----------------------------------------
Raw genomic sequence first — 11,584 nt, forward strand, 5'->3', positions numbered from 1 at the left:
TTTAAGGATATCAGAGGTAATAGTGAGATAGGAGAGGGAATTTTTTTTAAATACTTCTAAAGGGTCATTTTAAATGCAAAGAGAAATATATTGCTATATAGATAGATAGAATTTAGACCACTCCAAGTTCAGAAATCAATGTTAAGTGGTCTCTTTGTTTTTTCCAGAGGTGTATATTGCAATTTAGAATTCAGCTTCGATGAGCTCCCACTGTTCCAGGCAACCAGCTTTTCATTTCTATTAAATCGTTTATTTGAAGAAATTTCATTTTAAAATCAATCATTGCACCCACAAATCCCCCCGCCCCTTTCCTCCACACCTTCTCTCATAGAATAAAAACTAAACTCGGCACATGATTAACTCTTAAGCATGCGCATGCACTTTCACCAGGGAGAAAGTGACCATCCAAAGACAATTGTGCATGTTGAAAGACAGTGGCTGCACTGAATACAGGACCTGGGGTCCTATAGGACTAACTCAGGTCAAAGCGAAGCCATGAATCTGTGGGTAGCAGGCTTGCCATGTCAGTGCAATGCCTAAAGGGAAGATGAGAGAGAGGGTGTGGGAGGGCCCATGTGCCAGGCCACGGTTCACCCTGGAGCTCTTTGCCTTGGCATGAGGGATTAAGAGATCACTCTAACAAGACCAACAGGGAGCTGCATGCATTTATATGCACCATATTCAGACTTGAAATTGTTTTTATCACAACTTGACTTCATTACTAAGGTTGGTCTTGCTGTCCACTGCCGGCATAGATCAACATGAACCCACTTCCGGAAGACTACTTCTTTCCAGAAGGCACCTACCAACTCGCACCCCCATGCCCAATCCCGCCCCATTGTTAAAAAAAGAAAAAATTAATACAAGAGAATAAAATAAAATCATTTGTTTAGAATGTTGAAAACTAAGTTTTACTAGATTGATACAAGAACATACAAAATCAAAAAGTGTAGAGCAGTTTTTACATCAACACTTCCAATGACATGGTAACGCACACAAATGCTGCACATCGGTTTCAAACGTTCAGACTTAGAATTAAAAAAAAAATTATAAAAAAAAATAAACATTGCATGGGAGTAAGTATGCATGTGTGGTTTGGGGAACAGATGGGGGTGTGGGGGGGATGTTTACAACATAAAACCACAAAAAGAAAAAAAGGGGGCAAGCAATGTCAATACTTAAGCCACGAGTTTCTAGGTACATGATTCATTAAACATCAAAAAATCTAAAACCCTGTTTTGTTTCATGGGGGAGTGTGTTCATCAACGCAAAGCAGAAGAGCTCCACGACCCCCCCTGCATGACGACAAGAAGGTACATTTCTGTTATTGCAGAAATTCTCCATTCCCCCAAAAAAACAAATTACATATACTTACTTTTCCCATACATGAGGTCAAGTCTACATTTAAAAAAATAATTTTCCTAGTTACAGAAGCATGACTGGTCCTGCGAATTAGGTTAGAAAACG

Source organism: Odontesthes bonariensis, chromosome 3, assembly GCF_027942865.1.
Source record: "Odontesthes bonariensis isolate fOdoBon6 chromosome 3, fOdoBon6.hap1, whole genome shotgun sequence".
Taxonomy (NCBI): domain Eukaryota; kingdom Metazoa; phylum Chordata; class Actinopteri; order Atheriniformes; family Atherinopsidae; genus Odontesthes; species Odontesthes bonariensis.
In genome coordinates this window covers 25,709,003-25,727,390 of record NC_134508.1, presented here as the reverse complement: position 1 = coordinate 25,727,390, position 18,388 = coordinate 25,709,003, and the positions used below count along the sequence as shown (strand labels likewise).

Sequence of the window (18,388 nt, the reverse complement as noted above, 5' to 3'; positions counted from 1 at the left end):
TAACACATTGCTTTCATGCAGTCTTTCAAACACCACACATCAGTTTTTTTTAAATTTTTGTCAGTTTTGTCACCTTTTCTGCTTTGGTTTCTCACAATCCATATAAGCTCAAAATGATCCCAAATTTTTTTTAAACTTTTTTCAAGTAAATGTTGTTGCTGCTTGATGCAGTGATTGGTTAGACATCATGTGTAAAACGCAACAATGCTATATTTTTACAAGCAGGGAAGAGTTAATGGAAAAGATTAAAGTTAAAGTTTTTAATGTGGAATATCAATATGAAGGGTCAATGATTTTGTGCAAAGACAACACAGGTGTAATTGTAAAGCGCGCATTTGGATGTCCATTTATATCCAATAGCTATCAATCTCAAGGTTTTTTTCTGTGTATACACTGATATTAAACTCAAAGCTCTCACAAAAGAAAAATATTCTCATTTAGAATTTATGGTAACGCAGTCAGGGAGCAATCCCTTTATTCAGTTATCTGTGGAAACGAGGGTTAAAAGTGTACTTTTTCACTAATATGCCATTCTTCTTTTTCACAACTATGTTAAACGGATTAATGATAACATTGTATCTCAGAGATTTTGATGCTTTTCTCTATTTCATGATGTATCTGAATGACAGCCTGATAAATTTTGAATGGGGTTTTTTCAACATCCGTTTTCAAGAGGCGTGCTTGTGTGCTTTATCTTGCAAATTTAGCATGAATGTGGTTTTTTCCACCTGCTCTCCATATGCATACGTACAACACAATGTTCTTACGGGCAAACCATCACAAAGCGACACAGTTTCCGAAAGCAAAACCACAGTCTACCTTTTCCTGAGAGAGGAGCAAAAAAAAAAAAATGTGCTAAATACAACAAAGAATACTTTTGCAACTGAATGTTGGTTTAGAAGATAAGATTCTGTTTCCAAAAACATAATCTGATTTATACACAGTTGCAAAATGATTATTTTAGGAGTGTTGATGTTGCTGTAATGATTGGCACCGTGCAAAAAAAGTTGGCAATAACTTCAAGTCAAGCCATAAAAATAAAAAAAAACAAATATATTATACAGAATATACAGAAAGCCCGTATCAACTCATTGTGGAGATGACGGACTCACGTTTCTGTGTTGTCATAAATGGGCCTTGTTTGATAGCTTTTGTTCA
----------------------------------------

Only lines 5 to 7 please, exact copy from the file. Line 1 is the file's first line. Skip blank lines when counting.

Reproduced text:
Taxonomy (NCBI): domain Eukaryota; kingdom Metazoa; phylum Chordata; class Actinopteri; order Atheriniformes; family Atherinopsidae; genus Odontesthes; species Odontesthes bonariensis.
In genome coordinates this window covers 25,709,003-25,727,390 of record NC_134508.1, presented here as the reverse complement: position 1 = coordinate 25,727,390, position 18,388 = coordinate 25,709,003, and the positions used below count along the sequence as shown (strand labels likewise).

Sequence of the window (18,388 nt, the reverse complement as noted above, 5' to 3'; positions counted from 1 at the left end):